- Suck faster would mean they could hear a language clip, and faster sucking indicates interest


- Rate decreased over time meaning habituation


- Then presented different language and would dishabituate


- Control would still be listening to same first language (the one experimental babies were habituated to)

Study: Newborn babies discriminating rhythmic structures

English is a stress timed language


French is a syllable stressed timing (flows smoother)


Are babies just detecting a change in rhythmic structure?


Experiment: 2 languages from same rhythmic class (Dutch and English) and no dishabituation was found


Will dishabituate with two from different rhythmic structure languages

What is infant directed speech? (i.e. motherese)

When you talk to an infant you are high pitched, have an exaggerated pitch contour, larger pitch range, slower more deliberate tempos, more rhythmic

Why do we use infant directed speech?

It is instinctual


Across languages and cultures it is universal


Even people with no infant experience will do it

How do babies respond to infant directed speech?


What is the benefit of infant directed speech?

Even few days old prefer infant directed speech


Captures their attention more, gets more linguistic cues, easier to segment words more easily because it is slow and rhythmic, helps to distinguish vowel sounds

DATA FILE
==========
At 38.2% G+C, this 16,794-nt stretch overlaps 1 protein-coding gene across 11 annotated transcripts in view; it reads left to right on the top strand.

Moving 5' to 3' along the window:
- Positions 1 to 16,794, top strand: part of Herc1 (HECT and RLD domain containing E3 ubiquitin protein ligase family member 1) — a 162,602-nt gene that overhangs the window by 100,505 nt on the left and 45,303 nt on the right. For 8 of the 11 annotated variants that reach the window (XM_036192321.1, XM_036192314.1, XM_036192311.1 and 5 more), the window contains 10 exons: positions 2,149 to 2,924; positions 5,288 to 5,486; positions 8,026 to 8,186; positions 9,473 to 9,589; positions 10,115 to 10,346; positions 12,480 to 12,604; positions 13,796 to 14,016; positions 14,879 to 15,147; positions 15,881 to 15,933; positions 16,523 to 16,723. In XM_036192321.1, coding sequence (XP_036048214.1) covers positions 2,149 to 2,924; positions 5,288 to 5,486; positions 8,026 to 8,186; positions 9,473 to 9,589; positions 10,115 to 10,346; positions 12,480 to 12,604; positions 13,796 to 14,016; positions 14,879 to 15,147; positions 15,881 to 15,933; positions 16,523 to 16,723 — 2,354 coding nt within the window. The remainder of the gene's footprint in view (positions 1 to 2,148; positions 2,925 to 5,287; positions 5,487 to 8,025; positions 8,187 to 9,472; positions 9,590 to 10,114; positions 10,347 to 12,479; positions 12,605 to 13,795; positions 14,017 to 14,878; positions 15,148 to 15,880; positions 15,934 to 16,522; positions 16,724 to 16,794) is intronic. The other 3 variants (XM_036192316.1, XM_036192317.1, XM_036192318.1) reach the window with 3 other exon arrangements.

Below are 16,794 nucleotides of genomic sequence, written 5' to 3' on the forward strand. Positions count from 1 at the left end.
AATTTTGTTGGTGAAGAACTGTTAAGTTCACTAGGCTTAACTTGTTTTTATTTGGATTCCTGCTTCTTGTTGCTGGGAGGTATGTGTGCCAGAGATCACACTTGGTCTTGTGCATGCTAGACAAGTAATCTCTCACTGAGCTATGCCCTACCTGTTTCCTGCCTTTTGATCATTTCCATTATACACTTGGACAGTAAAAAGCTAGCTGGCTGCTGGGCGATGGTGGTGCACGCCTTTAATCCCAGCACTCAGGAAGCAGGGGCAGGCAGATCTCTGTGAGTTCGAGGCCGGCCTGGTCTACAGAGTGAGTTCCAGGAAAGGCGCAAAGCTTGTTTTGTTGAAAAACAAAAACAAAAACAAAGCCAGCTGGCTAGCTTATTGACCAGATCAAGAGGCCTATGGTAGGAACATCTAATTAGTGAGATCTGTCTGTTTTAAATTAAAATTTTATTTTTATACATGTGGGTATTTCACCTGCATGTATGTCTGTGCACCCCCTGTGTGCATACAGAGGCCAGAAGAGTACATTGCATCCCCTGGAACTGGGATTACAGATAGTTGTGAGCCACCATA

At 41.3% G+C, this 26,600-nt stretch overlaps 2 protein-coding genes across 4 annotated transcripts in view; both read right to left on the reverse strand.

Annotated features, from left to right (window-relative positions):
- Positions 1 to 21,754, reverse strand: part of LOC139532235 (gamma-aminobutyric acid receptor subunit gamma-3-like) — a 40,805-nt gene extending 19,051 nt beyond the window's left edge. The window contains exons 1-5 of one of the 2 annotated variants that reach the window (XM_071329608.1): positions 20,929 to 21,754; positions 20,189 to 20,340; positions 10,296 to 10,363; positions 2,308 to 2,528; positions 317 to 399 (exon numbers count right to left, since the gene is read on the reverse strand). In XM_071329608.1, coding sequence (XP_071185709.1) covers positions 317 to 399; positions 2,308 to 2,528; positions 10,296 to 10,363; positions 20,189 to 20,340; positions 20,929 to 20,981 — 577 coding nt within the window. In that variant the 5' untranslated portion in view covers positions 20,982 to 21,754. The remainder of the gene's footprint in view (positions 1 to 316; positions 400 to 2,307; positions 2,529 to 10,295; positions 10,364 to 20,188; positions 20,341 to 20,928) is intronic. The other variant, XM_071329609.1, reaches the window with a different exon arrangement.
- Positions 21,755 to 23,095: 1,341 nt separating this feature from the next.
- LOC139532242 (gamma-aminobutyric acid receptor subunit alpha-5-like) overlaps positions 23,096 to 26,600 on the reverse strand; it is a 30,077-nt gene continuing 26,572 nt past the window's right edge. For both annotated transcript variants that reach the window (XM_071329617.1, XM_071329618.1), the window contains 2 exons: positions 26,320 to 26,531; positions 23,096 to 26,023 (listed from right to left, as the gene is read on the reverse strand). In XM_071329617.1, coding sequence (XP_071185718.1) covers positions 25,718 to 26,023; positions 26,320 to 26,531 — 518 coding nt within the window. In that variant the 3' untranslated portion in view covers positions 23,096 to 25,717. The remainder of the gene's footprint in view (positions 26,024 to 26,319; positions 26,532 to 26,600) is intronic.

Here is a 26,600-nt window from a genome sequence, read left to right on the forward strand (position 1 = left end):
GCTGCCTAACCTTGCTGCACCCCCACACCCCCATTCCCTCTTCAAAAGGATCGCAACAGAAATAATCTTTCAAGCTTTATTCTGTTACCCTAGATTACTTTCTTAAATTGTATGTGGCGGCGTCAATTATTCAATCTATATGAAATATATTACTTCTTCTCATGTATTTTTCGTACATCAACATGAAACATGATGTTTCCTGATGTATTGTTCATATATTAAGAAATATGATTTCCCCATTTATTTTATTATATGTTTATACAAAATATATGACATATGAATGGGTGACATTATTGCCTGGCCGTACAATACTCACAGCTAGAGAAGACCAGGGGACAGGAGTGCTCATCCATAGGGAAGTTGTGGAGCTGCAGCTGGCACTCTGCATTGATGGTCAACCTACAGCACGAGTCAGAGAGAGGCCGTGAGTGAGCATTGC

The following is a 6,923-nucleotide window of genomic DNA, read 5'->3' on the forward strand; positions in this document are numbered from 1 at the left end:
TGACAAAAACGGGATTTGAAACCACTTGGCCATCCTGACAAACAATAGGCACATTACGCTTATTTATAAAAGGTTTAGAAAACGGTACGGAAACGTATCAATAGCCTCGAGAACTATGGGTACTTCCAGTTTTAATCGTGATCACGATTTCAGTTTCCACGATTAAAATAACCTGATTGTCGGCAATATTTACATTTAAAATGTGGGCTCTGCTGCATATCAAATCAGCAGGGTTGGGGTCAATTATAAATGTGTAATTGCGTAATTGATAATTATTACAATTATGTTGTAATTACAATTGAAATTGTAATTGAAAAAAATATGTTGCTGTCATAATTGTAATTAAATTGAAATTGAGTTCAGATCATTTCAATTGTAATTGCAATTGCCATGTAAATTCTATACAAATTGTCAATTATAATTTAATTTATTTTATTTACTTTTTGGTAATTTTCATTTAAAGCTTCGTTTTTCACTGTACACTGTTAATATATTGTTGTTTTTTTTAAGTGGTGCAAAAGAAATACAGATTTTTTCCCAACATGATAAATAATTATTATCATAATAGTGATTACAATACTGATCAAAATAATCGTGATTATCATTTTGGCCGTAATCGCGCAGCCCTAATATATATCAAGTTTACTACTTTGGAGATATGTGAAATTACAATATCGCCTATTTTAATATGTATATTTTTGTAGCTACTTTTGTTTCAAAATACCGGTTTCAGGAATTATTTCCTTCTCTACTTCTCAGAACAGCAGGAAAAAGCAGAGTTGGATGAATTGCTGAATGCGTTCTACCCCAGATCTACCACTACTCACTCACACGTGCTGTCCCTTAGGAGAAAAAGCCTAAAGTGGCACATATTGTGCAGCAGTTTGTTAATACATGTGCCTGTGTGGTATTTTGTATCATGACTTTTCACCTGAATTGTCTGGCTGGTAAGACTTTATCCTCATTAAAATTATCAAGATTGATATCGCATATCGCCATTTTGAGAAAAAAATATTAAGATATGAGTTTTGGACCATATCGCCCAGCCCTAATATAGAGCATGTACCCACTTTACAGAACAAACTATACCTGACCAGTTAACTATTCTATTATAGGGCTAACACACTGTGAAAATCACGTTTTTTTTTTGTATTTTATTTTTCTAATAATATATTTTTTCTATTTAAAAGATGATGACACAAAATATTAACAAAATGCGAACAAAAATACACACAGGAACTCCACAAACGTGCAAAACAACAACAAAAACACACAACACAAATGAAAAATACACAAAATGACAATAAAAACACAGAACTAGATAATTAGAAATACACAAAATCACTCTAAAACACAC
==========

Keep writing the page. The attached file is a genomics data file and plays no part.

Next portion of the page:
We are helping them learn by doing this

What does it mean that phoneme perception is categorical?

Meaning that if you were to play a "ba" sound repeatedly and have it morph (change acoustically) into a "da" sound, there will never be a time where it sounds like both, it will be a distinct turn from bad to da


It is a sudden change and it is not linear


Babies perceive it this way too

Explain how phoneme perception undergoes perceptual narrowing

<6 mo: discriminate native and non-native phonemes
Older children will specialize to sounds from their language (phonemes)


Newborns can tell d and b apart


6-12 mo: can't distinguish non-native sounds


12 mo: specialist in their native language

Phoneme Perception: Perceptual Narrowing


Is it a sensitive period?

Yes


Reversal of perceptual narrowing with exposure


Can't reverse it in adulthood

d

d